Responsive email template for mobile apps, native mobile apps and outlook

Responsive email template for mobile apps, native mobile apps and outlook

Email template development is a headache, especially when it comes to optimizing it for all the various devices out there (and by devices, I mean desktop computers, mobile devices, mobile native apps, as well as email apps such as Gmail app). Also we can’t forget Microsoft with the agenda of making the lives of developers miserable (why make their lives easy? Let’s make them sweat to death).

In this blog post, I’ll try to give you some guidelines for making the best email templates, increasing your mail open rate and conversion rate, and some general tips (written with blood) that I gathered along the way. I’m not a content guy, so I won’t talk about how to create good content, or how to raise your email conversion rate by making good content.

Remember: Web Development != Email Development.

tip #1: Use tables

Think like it’s ‘98 all over again. Writing your HTML template with tables is the most bullet proof way to do it today (Outlook’s rendering engine is Microsoft Word’s rendering engine).  That is why you won’t see crazy HTML+CSS templates with animations and cool stuff. You can’t ignore Outlook, unfortunately. The Radicati Group counted 730 million business email inboxes worldwide in 2010, 25% of all email accounts. That was in 2010; today in 2016, the numbers have grown exponentially. Google Apps claims that over five million businesses are using their tools, and that means that the other 725 (again, according to the year of 2010) use Microsoft’s solution (not all of them, but over 90%). Conclusion: we have to use a format that supports Outlook’s rendering engine.

Here are some general tips for writing HTML templates for Outlook:

  • No Background image support
  • No div’s – outlook strangely replace them with paragraphs
  • No position or float (we have some hacks for that – later)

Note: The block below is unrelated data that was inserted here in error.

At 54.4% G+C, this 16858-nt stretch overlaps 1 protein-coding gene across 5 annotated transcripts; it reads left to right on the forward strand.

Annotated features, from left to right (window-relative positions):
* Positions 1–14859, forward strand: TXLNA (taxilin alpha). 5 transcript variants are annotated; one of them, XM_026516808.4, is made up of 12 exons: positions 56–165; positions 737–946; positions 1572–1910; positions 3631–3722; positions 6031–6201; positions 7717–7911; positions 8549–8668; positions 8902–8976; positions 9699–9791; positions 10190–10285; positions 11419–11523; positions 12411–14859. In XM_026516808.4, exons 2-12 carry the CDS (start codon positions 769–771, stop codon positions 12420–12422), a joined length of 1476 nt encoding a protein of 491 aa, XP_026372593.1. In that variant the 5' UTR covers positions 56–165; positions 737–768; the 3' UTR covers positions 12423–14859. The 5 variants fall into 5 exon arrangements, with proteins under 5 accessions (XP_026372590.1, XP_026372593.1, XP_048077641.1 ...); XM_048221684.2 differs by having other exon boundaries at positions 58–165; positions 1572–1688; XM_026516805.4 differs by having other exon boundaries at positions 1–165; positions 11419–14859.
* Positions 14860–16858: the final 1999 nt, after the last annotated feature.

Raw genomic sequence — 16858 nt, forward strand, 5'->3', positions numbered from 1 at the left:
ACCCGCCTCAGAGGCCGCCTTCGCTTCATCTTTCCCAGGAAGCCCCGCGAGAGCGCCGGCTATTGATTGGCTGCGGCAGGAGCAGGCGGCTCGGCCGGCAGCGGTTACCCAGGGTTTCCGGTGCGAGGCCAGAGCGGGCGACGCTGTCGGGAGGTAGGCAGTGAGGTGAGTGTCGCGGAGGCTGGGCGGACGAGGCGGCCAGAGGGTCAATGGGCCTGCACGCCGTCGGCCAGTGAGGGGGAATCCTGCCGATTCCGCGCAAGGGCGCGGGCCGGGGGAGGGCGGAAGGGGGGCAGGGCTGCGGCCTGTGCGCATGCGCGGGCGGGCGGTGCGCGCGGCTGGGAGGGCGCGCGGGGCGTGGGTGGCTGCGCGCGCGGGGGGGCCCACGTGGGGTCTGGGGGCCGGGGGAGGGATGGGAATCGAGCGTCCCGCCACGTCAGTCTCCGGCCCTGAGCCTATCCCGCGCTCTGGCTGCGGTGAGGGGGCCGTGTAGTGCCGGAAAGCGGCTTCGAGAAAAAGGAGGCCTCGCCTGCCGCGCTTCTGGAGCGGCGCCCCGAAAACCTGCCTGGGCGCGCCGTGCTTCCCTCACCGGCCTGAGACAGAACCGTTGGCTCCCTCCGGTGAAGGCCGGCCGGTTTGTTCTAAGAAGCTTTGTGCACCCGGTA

• Poor support for padding and margin (simple solution for padding for a button – later)
  • No animated GIFs
  • Use old attributes (bgcolor, width, height, valign, align etc) specially with table cells and images
  • As for outlook 2010 read this article by Litmus to get a overall view about rendering and optimizing for outlook
  • All block elements such as H1, P, should become table cells (td’s) or be included inside table cells.
  • Break your email templates into sections and treat them as table cells, for example:

When you get used to it, it is not that difficult to write HTML with tables.

tip #2: Be mobile, be responsive

It is not a secret that we are in a mobile oriented era. People use their cell phones or tablets as the main (or one of their main) work devices. While there was a small drop (1%) in the email open rate, mobile devices still rule the open rates with around 50% – twice the  open rate of desktop users.

Take a look at Email client market share for more information.

The problem is that there are so many mail apps, and each one of them has its own rendering engine. Fortunately, we know how to deal with those restrictions (although we need to use some tricks).

We’ll take the Gmail app for Android for example. Did you know that Gmail for Android strips the <style> tags (especially the tags that are in the HEAD section) out of your email? That is not good news; forget about using media queries.

A great blog post I read about Gmail First Strategy for Responsive Emails will get you through all of steps you need in order to get the perfect responsive email template. Julie Ng’s post helped me to create a great template at work that looked good with the Gmail mobile app as well as Outlook – and believe me, it is not trivial. There are also some good tools she developed to get some automation at work.

tip #3: Be ready, save templates

Too many times I’ve found myself writing the code for pretty much similar templates. Do a list for yourself with screenshots and dummy “Lorem Ipsum” text and save it. It takes time to write those HTML templates, and especially to run tests over all browsers and email clients. I’ve made some mistakes, so you won’t need to make the same ones. Here are 2 templates I wrote and tested over the most popular clients:

  1. 2 columns template
  2. 1 column template

More tips:

  • Follow the CSS rules each email client supports
  • Be mobile and Outlook oriented
  • use the <!– [if mso] > tags for outlook
  • Use ‘align’ attributes instead of ‘float’, specially when working with tables
  • some email clients ignore the cellspacing attribute a
    simply add to the table those styles:
    style=”border-collapse: separate; border-spacing: 10px 50px;
  • See resources attached below